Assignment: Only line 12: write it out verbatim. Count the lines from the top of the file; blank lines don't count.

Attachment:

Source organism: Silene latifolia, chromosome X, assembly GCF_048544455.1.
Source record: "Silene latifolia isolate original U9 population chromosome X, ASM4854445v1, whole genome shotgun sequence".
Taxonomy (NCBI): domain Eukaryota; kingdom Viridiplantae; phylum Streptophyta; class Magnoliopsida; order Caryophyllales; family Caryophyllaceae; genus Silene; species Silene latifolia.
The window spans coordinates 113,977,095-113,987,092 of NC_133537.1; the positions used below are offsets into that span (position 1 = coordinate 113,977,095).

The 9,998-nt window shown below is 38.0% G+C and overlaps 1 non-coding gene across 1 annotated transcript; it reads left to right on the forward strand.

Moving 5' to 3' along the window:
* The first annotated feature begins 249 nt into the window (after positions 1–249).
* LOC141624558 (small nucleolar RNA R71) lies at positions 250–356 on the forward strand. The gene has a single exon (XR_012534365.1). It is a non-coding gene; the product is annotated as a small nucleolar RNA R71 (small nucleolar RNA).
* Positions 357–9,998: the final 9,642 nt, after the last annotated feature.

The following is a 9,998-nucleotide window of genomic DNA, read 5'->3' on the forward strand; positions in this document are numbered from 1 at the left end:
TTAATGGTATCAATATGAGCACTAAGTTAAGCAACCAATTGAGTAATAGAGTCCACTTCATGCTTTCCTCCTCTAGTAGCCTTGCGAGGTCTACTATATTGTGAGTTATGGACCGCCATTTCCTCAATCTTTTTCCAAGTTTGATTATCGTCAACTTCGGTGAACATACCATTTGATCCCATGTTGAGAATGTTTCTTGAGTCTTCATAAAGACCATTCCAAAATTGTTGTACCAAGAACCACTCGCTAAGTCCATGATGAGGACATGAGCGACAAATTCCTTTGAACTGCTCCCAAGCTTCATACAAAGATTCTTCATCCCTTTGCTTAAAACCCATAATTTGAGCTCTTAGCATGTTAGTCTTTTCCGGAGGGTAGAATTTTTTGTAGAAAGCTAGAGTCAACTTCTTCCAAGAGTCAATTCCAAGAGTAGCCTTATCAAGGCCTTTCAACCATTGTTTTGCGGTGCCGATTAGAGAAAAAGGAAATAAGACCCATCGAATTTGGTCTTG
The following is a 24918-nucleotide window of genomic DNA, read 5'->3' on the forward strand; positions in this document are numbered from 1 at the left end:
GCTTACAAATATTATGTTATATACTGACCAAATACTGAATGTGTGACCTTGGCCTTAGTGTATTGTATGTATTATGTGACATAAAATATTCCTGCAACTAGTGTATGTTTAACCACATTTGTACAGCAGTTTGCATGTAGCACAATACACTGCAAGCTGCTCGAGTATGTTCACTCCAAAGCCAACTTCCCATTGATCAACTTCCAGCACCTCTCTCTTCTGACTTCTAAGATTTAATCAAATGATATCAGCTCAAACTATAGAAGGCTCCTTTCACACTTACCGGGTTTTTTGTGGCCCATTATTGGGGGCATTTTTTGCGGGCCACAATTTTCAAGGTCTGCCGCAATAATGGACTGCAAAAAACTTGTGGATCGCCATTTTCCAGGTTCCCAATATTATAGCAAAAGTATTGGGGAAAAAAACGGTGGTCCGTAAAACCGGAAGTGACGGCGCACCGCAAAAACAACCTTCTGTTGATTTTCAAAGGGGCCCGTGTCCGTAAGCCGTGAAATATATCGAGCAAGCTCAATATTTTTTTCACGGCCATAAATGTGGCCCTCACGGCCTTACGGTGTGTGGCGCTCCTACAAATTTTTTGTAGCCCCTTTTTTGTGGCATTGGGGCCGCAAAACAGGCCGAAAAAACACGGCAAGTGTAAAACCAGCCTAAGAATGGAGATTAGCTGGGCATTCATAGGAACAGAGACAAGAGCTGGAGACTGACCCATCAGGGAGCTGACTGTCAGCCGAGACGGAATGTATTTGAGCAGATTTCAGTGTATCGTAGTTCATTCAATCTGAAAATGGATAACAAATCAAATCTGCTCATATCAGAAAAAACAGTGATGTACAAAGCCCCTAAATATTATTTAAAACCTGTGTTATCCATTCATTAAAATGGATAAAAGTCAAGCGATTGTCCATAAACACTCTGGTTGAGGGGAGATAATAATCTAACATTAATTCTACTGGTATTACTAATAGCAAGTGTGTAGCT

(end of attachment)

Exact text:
The following is a 24918-nucleotide window of genomic DNA, read 5'->3' on the forward strand; positions in this document are numbered from 1 at the left end: